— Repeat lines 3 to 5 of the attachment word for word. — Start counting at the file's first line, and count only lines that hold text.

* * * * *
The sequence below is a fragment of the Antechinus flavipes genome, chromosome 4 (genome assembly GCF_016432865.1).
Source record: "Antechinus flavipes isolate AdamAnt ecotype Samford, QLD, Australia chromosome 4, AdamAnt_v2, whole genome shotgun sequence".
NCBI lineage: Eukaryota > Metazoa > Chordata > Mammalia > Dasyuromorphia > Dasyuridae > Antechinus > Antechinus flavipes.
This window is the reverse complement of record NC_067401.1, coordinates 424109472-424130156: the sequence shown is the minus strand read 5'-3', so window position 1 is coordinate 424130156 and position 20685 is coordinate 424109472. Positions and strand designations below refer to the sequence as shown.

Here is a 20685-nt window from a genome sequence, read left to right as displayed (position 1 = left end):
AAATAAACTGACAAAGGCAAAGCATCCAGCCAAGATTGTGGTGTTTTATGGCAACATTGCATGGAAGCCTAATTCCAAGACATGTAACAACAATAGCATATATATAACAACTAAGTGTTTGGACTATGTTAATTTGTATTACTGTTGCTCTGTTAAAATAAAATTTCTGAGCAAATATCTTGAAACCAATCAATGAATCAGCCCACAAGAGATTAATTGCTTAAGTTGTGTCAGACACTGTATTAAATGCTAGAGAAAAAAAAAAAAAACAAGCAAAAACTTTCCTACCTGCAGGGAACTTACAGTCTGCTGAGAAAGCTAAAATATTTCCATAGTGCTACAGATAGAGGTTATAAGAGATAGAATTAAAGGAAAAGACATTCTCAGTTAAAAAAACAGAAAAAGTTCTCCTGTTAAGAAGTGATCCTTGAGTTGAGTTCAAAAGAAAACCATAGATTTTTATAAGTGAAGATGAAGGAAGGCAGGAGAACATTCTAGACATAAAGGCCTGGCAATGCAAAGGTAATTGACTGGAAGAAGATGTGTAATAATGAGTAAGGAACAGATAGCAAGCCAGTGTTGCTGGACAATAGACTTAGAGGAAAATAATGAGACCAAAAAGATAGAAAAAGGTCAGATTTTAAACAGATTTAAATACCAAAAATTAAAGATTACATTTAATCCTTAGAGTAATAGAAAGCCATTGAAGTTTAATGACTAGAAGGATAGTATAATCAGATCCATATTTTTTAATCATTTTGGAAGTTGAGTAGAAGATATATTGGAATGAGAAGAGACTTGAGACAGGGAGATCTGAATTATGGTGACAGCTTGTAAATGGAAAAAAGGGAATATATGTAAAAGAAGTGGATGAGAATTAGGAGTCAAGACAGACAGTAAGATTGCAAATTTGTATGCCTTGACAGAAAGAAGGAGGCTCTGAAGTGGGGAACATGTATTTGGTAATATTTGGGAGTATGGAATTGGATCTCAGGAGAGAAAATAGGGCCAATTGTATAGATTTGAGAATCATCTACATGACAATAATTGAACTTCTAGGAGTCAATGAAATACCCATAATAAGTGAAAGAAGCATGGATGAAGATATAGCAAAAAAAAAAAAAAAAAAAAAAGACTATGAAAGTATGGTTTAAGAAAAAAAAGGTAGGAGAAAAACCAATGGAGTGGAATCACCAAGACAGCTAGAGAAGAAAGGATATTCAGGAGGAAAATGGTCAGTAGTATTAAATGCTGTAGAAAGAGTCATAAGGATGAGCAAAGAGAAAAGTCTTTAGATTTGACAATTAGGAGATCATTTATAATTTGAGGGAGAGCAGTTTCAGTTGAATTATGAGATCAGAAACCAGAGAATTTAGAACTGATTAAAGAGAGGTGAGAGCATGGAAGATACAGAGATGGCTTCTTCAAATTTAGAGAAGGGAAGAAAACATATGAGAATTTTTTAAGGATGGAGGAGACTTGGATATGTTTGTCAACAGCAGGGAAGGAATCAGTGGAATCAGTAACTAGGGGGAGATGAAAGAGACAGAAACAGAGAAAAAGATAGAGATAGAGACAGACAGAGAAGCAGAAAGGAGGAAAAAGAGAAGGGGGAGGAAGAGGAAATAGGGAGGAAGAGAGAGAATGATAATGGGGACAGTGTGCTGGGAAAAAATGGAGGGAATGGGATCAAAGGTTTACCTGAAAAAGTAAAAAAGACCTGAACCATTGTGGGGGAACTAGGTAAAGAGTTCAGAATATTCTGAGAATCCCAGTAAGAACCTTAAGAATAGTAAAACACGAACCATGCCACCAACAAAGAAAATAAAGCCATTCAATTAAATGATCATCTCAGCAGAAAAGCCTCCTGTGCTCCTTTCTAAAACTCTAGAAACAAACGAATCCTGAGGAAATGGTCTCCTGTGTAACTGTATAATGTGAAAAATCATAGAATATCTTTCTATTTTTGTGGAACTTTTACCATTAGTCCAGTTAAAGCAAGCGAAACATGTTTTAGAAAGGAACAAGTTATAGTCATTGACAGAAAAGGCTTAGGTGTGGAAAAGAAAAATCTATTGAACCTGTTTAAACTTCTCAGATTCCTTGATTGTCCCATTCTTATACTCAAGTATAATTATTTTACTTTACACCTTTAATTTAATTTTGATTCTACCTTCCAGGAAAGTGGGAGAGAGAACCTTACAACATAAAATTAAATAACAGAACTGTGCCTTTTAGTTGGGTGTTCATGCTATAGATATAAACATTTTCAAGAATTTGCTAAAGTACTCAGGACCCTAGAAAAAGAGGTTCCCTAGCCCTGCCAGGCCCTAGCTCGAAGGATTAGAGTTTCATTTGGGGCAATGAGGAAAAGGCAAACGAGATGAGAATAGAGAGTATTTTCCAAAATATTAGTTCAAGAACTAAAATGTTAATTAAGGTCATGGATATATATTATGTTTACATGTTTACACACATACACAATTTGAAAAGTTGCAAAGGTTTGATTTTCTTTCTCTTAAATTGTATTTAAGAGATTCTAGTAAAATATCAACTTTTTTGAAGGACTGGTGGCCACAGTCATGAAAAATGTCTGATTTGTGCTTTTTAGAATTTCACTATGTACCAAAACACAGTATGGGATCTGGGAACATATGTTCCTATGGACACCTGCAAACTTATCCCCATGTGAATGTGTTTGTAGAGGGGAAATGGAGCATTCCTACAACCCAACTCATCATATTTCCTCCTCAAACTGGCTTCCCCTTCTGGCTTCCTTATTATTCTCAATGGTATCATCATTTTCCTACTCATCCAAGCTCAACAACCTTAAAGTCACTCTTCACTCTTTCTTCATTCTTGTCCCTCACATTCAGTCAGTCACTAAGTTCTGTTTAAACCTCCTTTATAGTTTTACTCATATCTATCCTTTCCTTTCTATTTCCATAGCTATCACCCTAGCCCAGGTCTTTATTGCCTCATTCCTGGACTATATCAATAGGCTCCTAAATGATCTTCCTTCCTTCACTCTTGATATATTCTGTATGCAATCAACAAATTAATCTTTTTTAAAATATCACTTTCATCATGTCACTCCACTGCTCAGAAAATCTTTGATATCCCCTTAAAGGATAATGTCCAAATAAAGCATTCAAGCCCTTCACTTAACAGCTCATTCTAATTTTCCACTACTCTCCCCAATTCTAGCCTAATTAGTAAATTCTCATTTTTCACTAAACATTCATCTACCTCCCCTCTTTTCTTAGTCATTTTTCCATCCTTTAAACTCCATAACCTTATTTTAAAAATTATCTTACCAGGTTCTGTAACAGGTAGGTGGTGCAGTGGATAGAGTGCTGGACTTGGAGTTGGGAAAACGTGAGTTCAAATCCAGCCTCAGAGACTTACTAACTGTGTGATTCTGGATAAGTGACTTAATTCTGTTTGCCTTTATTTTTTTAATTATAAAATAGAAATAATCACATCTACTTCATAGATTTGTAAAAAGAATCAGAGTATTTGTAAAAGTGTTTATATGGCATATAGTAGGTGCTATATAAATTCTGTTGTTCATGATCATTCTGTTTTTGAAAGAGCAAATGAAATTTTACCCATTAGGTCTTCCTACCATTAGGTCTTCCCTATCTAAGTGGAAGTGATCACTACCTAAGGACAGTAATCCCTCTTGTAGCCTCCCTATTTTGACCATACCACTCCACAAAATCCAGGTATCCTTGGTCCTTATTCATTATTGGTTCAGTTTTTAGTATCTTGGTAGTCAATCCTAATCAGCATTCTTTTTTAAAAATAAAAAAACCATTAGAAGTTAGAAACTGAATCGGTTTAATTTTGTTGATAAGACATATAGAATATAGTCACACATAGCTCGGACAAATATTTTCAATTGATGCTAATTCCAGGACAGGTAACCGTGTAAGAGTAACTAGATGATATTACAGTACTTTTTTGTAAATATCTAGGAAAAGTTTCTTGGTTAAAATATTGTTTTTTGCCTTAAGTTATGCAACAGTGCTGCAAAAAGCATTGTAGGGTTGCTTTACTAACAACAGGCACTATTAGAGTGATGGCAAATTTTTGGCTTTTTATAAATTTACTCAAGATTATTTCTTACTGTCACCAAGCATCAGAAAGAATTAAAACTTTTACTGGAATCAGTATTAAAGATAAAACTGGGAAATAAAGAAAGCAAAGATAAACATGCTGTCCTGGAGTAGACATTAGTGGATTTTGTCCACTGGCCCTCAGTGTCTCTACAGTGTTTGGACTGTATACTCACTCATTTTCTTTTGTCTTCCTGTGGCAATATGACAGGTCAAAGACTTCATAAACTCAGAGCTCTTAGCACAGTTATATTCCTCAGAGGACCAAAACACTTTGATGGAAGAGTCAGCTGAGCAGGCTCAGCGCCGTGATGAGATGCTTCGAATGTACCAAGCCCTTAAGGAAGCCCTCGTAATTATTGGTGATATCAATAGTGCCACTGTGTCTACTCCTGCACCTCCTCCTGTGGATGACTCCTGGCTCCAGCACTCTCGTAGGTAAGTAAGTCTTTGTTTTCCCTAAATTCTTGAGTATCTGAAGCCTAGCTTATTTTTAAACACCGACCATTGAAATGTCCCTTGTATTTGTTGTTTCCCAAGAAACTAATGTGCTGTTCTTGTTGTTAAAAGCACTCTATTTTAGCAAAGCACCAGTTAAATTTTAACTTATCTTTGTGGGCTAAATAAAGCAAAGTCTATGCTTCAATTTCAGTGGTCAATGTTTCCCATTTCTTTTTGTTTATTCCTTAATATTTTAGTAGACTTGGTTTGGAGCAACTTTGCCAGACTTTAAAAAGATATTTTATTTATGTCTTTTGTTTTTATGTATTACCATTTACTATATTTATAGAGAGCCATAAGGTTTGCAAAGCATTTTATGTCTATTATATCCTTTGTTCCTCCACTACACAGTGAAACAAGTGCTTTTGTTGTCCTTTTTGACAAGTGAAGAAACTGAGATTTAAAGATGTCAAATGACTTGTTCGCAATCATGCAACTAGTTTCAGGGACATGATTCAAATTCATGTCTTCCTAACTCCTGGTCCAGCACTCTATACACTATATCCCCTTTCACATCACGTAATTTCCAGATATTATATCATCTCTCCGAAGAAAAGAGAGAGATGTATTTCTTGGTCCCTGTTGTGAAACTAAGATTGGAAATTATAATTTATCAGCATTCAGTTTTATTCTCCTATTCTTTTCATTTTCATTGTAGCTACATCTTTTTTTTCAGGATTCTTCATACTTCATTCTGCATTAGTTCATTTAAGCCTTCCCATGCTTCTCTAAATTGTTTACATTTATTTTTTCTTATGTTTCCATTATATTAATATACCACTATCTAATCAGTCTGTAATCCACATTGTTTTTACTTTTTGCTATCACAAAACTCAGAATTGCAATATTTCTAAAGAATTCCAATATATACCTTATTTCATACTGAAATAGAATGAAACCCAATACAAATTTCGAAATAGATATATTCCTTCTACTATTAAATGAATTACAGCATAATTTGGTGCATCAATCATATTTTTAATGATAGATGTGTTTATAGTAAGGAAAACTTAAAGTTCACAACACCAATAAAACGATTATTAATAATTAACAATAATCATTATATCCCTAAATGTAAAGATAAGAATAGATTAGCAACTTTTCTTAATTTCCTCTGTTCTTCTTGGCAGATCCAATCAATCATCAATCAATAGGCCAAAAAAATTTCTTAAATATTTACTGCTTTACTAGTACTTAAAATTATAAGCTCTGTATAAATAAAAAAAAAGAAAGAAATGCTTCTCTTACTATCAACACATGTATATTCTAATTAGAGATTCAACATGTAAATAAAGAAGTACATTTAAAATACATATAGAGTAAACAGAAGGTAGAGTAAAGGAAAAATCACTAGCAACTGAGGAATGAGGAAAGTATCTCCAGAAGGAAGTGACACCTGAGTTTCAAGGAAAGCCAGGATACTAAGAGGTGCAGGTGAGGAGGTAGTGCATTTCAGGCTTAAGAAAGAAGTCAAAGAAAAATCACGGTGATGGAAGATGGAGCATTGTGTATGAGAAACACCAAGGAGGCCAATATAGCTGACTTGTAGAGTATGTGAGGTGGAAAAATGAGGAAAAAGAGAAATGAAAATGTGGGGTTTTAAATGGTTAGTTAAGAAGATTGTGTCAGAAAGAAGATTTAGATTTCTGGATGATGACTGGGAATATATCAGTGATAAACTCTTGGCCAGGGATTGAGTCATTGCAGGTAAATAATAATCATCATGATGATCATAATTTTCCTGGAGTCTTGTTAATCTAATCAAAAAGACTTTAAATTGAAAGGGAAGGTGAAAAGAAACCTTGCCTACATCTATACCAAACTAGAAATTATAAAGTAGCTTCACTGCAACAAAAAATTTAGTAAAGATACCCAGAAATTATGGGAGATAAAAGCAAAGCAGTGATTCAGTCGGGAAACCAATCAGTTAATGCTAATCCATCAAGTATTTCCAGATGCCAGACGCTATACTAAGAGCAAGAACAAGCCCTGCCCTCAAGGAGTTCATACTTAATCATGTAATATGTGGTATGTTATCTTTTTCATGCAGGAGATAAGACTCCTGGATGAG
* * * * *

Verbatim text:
NCBI lineage: Eukaryota > Metazoa > Chordata > Mammalia > Dasyuromorphia > Dasyuridae > Antechinus > Antechinus flavipes.
This window is the reverse complement of record NC_067401.1, coordinates 424109472-424130156: the sequence shown is the minus strand read 5'-3', so window position 1 is coordinate 424130156 and position 20685 is coordinate 424109472. Positions and strand designations below refer to the sequence as shown.

Here is a 20685-nt window from a genome sequence, read left to right as displayed (position 1 = left end):